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Uber will use self-driving Daimler cars... eventually... probably

The deal with Mercedes' parent company is yet another step toward Uber's goal of not having to do pesky things like pay humans.

CNET takes a ride in the autonomous Mercedes-Benz F 015 concept.
Antuan Goodwin/CNET

Ford and Volvo won't be alone in providing self-driving cars to Uber in the future, thanks to a new partnership with Daimler, the parent company of Mercedes-Benz.

Eventually, Daimler will lend Uber its self-driving vehicles to help flesh out its autonomous ride-sharing operations. There's not actually a timetable yet -- Uber only said it would happen in "the coming years," and who the hell knows how long that'll take?

Before Daimler starts operating autonomous cars in Uber's fleet, it must first build a, you know, autonomous car. Concepts like this don't count.

Antuan Goodwin/Roadshow

This announcement isn't exactly earth-shattering, but it reinforces the point that Uber has no interest in spending the money to engineer its own vehicles. It already relies on cars from Ford and Volvo at the moment, and CEO Travis Kalanick admitted in a post on Uber's site that making cars is "really hard." It's also quite expensive.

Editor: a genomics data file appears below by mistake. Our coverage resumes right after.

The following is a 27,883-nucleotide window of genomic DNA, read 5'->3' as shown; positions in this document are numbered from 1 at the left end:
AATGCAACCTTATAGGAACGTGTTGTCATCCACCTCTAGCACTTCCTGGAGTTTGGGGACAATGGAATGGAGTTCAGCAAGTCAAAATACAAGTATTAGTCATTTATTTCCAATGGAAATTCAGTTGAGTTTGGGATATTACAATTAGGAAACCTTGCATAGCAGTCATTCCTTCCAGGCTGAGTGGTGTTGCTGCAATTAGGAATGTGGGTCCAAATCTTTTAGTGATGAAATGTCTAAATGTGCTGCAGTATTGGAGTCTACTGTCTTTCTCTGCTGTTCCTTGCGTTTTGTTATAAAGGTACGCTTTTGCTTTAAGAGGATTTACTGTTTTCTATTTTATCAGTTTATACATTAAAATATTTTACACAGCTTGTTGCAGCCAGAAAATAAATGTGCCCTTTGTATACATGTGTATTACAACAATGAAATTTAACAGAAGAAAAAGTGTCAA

Uber hasn't had the best luck with its self-driving fleet -- at least in California. After introducing a fleet of Volvo XC90s equipped with autonomous capabilities, the ride-sharing titan ended up in hot water with the California DMV, which claimed Uber broke the law in doing what it did, as it didn't have the correct permit.

Uber took a hardline stance against the DMV's ruling, and it continued to operate its vehicles on California roads. The DMV eventually revoked the registration of 16 of Uber's cars, so Uber packed up its toys and moved to Arizona, where the cars were reportedly welcomed.

As for Daimler, it hasn't made many moves into autonomy yet. The German company has several concepts in the works, from a self-driving Freightliner to its futuristic F015 concept. The closest the company's come to even semiautonomy in a production vehicle is its Drive Pilot suite of driver assistance systems. It came under fire last year for producing ads that might have led buyers to think the car was more capable than it was.

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